About a sixth of the population, equivalent to 5.900.000 of men, was enlisted between the 1915 and the 1918 in the army, which passed from about one million men in the 1915 to over two million in the 1917-1918, with the 45% made up of peasants who also paid the largest tribute of blood. Instead, the officers' corps passed from around 15.000 on the eve of the 22.000 war during the conflict. The real increase, however, was suffered by the department of the complementary officers who passed from about 20.000 in the 1914 to almost 156.000 in the 1918 and that came to form the backbone of the troop.

Everyone found themselves fighting for a homeland in which, however, the degree of identification of the Italian masses, on the eve of the conflict, was still modest. "The weakness of national identity is reflected in linguistic phenomena, in those concerning schooling and literacy."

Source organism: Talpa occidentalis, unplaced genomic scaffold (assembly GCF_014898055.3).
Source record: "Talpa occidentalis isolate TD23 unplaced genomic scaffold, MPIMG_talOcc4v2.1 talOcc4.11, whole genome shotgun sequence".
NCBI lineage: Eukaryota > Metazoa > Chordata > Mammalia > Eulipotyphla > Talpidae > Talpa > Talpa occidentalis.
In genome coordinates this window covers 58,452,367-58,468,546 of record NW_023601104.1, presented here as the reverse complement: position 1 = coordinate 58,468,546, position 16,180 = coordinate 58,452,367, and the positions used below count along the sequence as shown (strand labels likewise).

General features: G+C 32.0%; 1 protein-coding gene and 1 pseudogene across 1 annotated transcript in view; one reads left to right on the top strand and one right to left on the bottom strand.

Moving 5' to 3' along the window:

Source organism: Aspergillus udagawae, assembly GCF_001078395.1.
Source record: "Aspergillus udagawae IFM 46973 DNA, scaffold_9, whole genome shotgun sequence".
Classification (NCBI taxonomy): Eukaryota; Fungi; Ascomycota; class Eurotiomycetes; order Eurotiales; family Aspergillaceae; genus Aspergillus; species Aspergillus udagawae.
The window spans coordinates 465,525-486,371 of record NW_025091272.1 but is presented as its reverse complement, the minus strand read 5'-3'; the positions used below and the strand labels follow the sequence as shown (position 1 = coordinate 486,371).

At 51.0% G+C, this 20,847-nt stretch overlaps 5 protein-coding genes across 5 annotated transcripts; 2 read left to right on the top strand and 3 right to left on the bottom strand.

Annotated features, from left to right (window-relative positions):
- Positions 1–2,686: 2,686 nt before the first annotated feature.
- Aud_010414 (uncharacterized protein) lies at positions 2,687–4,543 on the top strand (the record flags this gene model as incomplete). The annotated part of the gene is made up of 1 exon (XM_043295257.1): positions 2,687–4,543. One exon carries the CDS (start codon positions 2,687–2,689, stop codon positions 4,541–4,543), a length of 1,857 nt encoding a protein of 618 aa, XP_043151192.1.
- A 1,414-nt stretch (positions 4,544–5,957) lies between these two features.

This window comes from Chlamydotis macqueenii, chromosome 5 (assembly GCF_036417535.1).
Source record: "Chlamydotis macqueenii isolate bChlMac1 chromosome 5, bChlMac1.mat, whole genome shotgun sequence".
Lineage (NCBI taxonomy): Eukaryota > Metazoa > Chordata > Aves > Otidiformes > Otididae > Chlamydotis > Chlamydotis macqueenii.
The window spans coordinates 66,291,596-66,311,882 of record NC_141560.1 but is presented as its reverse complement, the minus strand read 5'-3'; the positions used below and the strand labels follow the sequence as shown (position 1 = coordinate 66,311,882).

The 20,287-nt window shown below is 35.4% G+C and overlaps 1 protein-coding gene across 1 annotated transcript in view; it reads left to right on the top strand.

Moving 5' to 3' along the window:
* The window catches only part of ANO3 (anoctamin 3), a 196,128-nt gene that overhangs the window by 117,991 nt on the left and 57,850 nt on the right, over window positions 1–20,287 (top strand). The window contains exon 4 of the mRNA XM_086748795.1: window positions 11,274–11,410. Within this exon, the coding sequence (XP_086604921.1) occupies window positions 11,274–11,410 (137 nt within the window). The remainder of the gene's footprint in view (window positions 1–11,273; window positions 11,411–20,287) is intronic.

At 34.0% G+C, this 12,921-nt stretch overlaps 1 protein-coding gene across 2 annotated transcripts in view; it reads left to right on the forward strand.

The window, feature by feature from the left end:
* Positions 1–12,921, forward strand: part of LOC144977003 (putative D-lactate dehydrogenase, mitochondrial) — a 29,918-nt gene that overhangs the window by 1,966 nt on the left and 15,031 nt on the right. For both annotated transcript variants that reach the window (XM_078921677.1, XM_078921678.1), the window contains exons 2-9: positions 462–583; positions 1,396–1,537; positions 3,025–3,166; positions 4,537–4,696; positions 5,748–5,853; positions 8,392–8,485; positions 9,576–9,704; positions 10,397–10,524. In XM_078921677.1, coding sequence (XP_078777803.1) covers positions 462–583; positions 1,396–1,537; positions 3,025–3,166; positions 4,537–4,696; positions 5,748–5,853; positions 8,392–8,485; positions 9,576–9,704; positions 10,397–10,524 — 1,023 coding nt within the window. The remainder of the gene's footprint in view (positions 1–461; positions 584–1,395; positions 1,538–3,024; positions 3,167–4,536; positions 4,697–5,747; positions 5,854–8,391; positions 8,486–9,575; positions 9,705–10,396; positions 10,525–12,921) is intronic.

It was a war, above all of position, as the 12 battles of the Isonzo demonstrate, where, despite the efforts, neither went forward or backward. Many were the renitents (470.000 the denunciations at the beginning of the war) and the deserters. Others, in order not to go to the front, resorted to self-harm and to the simulation of diseases which, when it came to mental illness, were very difficult to expose.

The war brought an increase in literacy. "There were numerous infantrymen who learned to write from 1915 to 1918. Together with the importance of being able to read and write, the soldiers discovered, at their expense, the modernity of new technologies, the power of industry, the coercive force and the presence of the state in their lives."